Like the rest of his Kansas State teammates, freshman forward Thomas Gipson was in shock when coach Frank Martin announced shortly before Saturday’s NCAA Tournament game against Syracuse that the Wildcats would be without senior Jamar Samuels.
The only difference? Gipson would be the one trying to fill Samuels’ shoes. It was role Gipson had been in before, at the start of the season when Samuels served a two-game suspension. But Gipson, who averages 7.1 points and 4.6 rebounds, hadn’t started since a Feb. 11 loss at Texas and hadn’t played more than 20 minutes since Jan. 31 at Iowa State.
“Frank didn’t say much about (Samuels); he just told me I was going to start,” Gipson said. “Playing without one of your best players is always going to hurt, but we did the best we could.
“I don’t think that Jamar being out affected my performance. I thought we played hard in the first half, the game just got away from us in the second half.”
Gipson played 30 minutes in a 75-59 loss to the Orange. He scored eight points and grabbed eight rebounds, hitting two of nine shots and going four for eight at the free-throw line.
At 6 feet 7 and 275 pounds, Gipson had little trouble establishing a presence on the block but couldn’t convert several opportunities around the basket. He struggled to hold down the post when 7-foot forward Jordan Henriquez got in foul trouble early in the second half.
“When Jordan was in, I’m playing center and, of course, it helps to have him at forward because he rebounded so well,” Gipson said. “When he went out, it was (like) we lost a physical presence, but you can’t say that we lost just because Jordan was out of the game.”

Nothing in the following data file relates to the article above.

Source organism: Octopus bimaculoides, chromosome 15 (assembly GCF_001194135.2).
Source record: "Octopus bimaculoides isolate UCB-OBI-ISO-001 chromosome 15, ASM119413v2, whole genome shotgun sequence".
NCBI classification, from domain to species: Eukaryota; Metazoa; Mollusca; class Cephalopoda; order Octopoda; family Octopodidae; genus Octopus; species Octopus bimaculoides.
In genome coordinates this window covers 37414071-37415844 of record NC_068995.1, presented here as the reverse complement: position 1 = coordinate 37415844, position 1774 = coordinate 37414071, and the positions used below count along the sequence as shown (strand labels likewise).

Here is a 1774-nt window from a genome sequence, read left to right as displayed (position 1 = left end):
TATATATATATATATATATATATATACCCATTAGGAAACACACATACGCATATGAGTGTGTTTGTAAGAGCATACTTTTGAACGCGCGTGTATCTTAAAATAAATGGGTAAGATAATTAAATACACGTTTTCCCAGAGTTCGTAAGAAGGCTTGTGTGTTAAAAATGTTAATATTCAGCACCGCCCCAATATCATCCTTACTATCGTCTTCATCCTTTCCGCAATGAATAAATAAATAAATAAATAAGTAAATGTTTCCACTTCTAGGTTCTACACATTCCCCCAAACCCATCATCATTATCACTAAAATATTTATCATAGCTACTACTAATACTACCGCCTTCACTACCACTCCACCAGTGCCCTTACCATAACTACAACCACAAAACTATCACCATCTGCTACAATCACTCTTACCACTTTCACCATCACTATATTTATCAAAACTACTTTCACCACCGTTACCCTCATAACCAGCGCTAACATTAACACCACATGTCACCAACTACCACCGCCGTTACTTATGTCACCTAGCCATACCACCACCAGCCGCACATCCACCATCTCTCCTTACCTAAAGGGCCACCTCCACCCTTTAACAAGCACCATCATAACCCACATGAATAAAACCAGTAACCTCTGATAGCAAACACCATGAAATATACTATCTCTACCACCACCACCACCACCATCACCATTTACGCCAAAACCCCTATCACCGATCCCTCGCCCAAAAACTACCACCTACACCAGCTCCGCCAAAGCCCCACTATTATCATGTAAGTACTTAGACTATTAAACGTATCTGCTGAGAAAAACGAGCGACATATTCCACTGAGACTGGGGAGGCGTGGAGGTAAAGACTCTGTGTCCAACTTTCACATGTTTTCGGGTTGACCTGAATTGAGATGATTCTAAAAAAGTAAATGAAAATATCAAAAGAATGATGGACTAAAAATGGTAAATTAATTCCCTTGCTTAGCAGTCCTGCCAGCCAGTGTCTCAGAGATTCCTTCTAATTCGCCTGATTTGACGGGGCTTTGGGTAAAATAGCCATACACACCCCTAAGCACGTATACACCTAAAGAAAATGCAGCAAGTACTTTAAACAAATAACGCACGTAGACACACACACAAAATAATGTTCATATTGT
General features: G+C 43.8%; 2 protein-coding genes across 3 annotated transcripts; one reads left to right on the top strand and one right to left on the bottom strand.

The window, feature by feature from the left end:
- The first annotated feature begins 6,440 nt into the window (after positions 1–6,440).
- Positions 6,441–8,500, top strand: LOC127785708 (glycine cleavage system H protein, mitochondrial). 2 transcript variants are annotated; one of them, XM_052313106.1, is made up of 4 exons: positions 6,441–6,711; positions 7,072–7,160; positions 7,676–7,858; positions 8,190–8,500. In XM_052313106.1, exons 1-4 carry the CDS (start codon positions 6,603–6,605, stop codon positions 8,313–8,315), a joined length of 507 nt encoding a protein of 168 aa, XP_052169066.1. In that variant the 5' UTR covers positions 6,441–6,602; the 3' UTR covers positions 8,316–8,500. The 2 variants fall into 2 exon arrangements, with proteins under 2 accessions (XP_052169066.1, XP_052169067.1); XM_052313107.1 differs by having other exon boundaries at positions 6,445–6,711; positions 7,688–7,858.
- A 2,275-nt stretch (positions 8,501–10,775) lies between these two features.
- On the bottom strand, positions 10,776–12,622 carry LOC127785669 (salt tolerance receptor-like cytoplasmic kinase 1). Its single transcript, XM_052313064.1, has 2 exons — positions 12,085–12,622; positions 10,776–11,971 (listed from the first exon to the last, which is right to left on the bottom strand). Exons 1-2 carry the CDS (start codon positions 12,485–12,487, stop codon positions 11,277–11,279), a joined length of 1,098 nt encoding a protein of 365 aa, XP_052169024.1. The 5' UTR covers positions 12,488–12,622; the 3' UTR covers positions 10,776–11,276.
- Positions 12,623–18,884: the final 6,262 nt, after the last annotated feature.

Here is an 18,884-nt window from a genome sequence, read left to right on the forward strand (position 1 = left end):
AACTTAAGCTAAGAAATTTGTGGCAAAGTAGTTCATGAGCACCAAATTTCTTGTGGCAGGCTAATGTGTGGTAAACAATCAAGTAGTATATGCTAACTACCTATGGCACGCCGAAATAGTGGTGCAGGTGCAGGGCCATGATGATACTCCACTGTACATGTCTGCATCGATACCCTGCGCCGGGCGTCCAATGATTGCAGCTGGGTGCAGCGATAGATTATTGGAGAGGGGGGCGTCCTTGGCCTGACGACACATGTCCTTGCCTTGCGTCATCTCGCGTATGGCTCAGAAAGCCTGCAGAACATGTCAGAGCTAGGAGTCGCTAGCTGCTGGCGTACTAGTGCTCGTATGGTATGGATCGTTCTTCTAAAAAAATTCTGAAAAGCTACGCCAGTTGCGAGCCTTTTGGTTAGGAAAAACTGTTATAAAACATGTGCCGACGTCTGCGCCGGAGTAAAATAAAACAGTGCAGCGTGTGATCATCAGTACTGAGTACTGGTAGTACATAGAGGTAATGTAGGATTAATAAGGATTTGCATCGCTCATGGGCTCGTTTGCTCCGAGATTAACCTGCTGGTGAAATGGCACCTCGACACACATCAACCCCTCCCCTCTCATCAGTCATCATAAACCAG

Henriquez’s absence was sorely missed — his dunk brought K-State to within 33-32 with 16:30 left in the second half. After committing his third foul just 30 seconds later, Henriquez had to sit and the Wildcats brought in 6-6 guard Shane Southwell.
“Not being able to practice or play a game (without Samuels) … it’s hard to make adjustments,” Martin said. “You then have to (make) do with the new players that you have.”
The Orange began to attack the rim immediately, converting two layups and a dunk as it pushed the lead to 43-34 before Henriquez came back in for Gipson at the 13:16 mark.
“We were put in kind of a crazy situation before the game, and like I said, I thought we played hard,” Gipson said. “Syracuse is one of the best, if not the best, teams in the country. They’ve got some of the best players in the nation. We tried everything tonight and it didn’t work.”